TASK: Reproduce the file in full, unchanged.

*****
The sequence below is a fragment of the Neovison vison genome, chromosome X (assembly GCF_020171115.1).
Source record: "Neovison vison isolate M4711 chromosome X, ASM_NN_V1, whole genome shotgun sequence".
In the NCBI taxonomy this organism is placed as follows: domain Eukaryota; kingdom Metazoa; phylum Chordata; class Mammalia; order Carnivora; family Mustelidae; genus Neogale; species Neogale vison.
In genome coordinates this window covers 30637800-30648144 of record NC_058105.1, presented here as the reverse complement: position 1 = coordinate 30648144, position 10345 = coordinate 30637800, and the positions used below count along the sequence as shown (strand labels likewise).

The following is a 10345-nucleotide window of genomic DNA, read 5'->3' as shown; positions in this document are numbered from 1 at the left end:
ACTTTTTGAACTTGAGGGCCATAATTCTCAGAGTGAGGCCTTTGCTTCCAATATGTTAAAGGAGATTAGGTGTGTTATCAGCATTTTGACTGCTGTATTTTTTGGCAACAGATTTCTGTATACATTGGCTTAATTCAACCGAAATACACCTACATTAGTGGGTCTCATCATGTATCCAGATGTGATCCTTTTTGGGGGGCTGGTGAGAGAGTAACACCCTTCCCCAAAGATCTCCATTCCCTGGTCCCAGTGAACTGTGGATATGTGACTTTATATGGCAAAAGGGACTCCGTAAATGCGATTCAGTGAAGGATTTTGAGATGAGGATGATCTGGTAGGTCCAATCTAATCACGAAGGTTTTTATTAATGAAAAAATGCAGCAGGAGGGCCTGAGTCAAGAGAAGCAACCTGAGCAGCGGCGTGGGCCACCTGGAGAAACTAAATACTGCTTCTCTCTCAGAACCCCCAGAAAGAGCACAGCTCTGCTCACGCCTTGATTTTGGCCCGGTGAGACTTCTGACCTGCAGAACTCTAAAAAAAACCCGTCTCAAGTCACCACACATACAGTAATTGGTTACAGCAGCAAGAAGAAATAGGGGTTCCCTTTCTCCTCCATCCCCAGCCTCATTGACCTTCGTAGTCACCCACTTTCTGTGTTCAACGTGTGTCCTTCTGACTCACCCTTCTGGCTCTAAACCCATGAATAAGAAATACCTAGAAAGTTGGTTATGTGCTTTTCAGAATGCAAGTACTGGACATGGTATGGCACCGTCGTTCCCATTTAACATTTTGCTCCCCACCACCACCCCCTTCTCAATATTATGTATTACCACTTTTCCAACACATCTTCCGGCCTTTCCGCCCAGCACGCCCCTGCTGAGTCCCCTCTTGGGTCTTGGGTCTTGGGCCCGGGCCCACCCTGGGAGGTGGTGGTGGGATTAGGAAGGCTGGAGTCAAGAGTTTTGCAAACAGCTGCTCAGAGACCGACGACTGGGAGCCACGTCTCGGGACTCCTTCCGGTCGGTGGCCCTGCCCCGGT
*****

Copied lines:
The sequence below is a fragment of the Neovison vison genome, chromosome X (assembly GCF_020171115.1).
Source record: "Neovison vison isolate M4711 chromosome X, ASM_NN_V1, whole genome shotgun sequence".
In the NCBI taxonomy this organism is placed as follows: domain Eukaryota; kingdom Metazoa; phylum Chordata; class Mammalia; order Carnivora; family Mustelidae; genus Neogale; species Neogale vison.
In genome coordinates this window covers 30637800-30648144 of record NC_058105.1, presented here as the reverse complement: position 1 = coordinate 30648144, position 10345 = coordinate 30637800, and the positions used below count along the sequence as shown (strand labels likewise).

The following is a 10345-nucleotide window of genomic DNA, read 5'->3' as shown; positions in this document are numbered from 1 at the left end:
ACTTTTTGAACTTGAGGGCCATAATTCTCAGAGTGAGGCCTTTGCTTCCAATATGTTAAAGGAGATTAGGTGTGTTATCAGCATTTTGACTGCTGTATTTTTTGGCAACAGATTTCTGTATACATTGGCTTAATTCAACCGAAATACACCTACATTAGTGGGTCTCATCATGTATCCAGATGTGATCCTTTTTGGGGGGCTGGTGAGAGAGTAACACCCTTCCCCAAAGATCTCCATTCCCTGGTCCCAGTGAACTGTGGATATGTGACTTTATATGGCAAAAGGGACTCCGTAAATGCGATTCAGTGAAGGATTTTGAGATGAGGATGATCTGGTAGGTCCAATCTAATCACGAAGGTTTTTATTAATGAAAAAATGCAGCAGGAGGGCCTGAGTCAAGAGAAGCAACCTGAGCAGCGGCGTGGGCCACCTGGAGAAACTAAATACTGCTTCTCTCTCAGAACCCCCAGAAAGAGCACAGCTCTGCTCACGCCTTGATTTTGGCCCGGTGAGACTTCTGACCTGCAGAACTCTAAAAAAAACCCGTCTCAAGTCACCACACATACAGTAATTGGTTACAGCAGCAAGAAGAAATAGGGGTTCCCTTTCTCCTCCATCCCCAGCCTCATTGACCTTCGTAGTCACCCACTTTCTGTGTTCAACGTGTGTCCTTCTGACTCACCCTTCTGGCTCTAAACCCATGAATAAGAAATACCTAGAAAGTTGGTTATGTGCTTTTCAGAATGCAAGTACTGGACATGGTATGGCACCGTCGTTCCCATTTAACATTTTGCTCCCCACCACCACCCCCTTCTCAATATTATGTATTACCACTTTTCCAACACATCTTCCGGCCTTTCCGCCCAGCACGCCCCTGCTGAGTCCCCTCTTGGGTCTTGGGTCTTGGGCCCGGGCCCACCCTGGGAGGTGGTGGTGGGATTAGGAAGGCTGGAGTCAAGAGTTTTGCAAACAGCTGCTCAGAGACCGACGACTGGGAGCCACGTCTCGGGACTCCTTCCGGTCGGTGGCCCTGCCCCGGT